The Museum of Design Atlanta (also known as MODA) hosts one or two rotating exhibits and is the only institution in the Southeast that’s dedicated to the study of design and its impact on everyday life. The exhibits cover topics like 3D printing, healthy living, Italian motorcycles, and more.

Check to see what exhibitions are currently on display ahead of time by visiting the museum’s website. Image courtesy of @maydenelizabeth on Instagram

 

“It's small but oozing creativity and depth. Left feeling inspired . . . The museum not only shares experiences that are important to our society but lets you be a part of them! With talks and workshops—They truly believe in the power of community. All in all, art is much more than fine art. It's important to understand the art that has shaped us daily.” -Caro R. on Yelp



Robert C. Williams Museum of Papermaking

Part of Georgia Tech’s Renewable Bioproducts Institute

500 10th Street | Georgia Tech |  paper.gatech.edu

Georgia is naturally rich in kaolin clay—a key ingredient in the papermaking process. For this reason, making paper has direct ties to Georgia’s history as a state. Image courtesy of the Georgia Institute of Technology

Another equally quirky spot, the Robert C. Williams Museum of Papermaking is a free museum dedicated to the art of—you guessed it—making paper and printing. Browse thousands of books, tools, papers, machines, manuscripts, and more, or even consider signing up for a class or workshop if you have the time.

Ever wonder what making paper is actually like? Experience it for yourself when you visit RCW Paper Museum! Image courtesy of @jbarberstudio on Instagram

“A gorgeous museum on the campus of Georgia Tech that offers various papermaking and printmaking classes to students, faculty, staff and the general public. I really enjoyed the class I attended for making my very own valentines. Great value for my dollar for the level of instruction and materials that were provided.” -Christy L. on Yelp



 

Mary Mac’s Tea Room

Over 70 Years of Serving Up Southern Classics

224 Ponce De Leon Avenue | Midtown | marymacs.com


This historic restaurant doesn’t stop at Southern food—it also has Southern beverages like sweet tea, whiskey lemonade, and mint-julip-and-Georgia-peach martinis. Image courtesy of Travel + Leisure

Atlanta’s quintessential Southern cookin’ eatery, Mary Mac’s Tea Room, is straight out of 1945. Pork chops, fried chicken, grits, sweet potato soufflé, banana pudding, and tons more can be found on the extensive menu. And if you mention that it’s your first time visiting, they’ll give you a free cup of pot likker soup (it’s the liquid leftover after boiling collard greens) with cracklin’ bread (dried cornbread to crumble on top), and a bread basket with cornbread, yeast rolls, and cinnamon rolls.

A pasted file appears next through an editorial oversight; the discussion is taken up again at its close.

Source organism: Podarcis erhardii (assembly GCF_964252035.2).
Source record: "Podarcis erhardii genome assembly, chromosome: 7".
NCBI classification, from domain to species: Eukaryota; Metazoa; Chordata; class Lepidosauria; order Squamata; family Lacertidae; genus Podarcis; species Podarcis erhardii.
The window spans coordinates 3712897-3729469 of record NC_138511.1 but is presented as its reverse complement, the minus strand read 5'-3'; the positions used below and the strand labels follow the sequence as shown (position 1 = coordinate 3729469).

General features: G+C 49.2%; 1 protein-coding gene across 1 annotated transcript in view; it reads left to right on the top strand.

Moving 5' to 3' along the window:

“First thing's first—the service here is amazing, and our waitress made us feel as if we were visiting family . . . The food was amazingly delicious,... The fried chicken was on point and their chicken pot pie was so filling. We also tried their okra, mac and cheese, sweet potato, and pot likker . . .  We left with our hearts and bellies full.” -Daisy C. on Yelp

 














 

Martin Luther King Jr. National Historical Park

Take in Some History at Atlanta’s Top Tourist Destination

450 Auburn Avenue | Grant Park |  nps.gov

Be sure to stop at the Visitor Center before diving into this multifaceted experience that gives you an intimate look at one of America’s most influential figures. Image courtesy of Explore Georgia

The Martin Luther King Jr. National Historical Park has several buildings, all of which were important to Civil Rights leader Martin Luther King Jr. and the Civil Rights movement in general. You can visit his boyhood home, the church where MLK and his father were pastors, a historic firehouse that has a display on the desegregation of firefighting, a rose garden, visitor center with a museum, and more.

Visitors come from all over to honor one of America’s most influential figures. Image courtesy of @magavilhas on Instagram

“This museum is a must-visit for every American at least once in his/her lifetime. It's powerful, insightful and a reminder of the work and legacy of Dr. King. . . . It's a major walk down memory lane, and a reminder how far we've come and how much more work there is to be done.” -Nicole C. on Yelp.

 


Take a Bite Out of the Big Peach

Atlanta is brimming with vibrant energy and a long list of culturally enriching stops to pack your itinerary with. These are some of our favorite places in Atlanta—what are yours? Let us know on Facebook.

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Albion Skeldon